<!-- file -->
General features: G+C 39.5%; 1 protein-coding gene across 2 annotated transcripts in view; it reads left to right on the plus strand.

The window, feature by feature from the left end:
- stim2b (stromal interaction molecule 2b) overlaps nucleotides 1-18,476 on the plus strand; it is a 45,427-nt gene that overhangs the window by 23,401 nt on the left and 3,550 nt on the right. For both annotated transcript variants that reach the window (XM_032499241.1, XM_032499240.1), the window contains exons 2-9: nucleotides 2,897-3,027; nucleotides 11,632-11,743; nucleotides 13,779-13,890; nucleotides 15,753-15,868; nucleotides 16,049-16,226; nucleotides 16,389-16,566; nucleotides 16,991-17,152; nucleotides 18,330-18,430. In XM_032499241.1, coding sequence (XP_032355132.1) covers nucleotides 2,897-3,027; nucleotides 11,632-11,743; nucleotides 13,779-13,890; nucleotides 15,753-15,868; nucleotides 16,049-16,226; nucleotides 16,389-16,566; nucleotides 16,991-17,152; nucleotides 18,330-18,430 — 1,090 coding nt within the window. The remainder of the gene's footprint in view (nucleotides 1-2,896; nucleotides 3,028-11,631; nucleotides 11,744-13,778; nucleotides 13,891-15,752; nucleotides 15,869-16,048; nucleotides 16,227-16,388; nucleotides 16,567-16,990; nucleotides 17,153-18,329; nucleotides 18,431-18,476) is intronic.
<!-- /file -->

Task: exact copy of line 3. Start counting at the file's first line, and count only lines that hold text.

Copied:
- stim2b (stromal interaction molecule 2b) overlaps nucleotides 1-18,476 on the plus strand; it is a 45,427-nt gene that overhangs the window by 23,401 nt on the left and 3,550 nt on the right. For both annotated transcript variants that reach the window (XM_032499241.1, XM_032499240.1), the window contains exons 2-9: nucleotides 2,897-3,027; nucleotides 11,632-11,743; nucleotides 13,779-13,890; nucleotides 15,753-15,868; nucleotides 16,049-16,226; nucleotides 16,389-16,566; nucleotides 16,991-17,152; nucleotides 18,330-18,430. In XM_032499241.1, coding sequence (XP_032355132.1) covers nucleotides 2,897-3,027; nucleotides 11,632-11,743; nucleotides 13,779-13,890; nucleotides 15,753-15,868; nucleotides 16,049-16,226; nucleotides 16,389-16,566; nucleotides 16,991-17,152; nucleotides 18,330-18,430 — 1,090 coding nt within the window. The remainder of the gene's footprint in view (nucleotides 1-2,896; nucleotides 3,028-11,631; nucleotides 11,744-13,778; nucleotides 13,891-15,752; nucleotides 15,869-16,048; nucleotides 16,227-16,388; nucleotides 16,567-16,990; nucleotides 17,153-18,329; nucleotides 18,431-18,476) is intronic.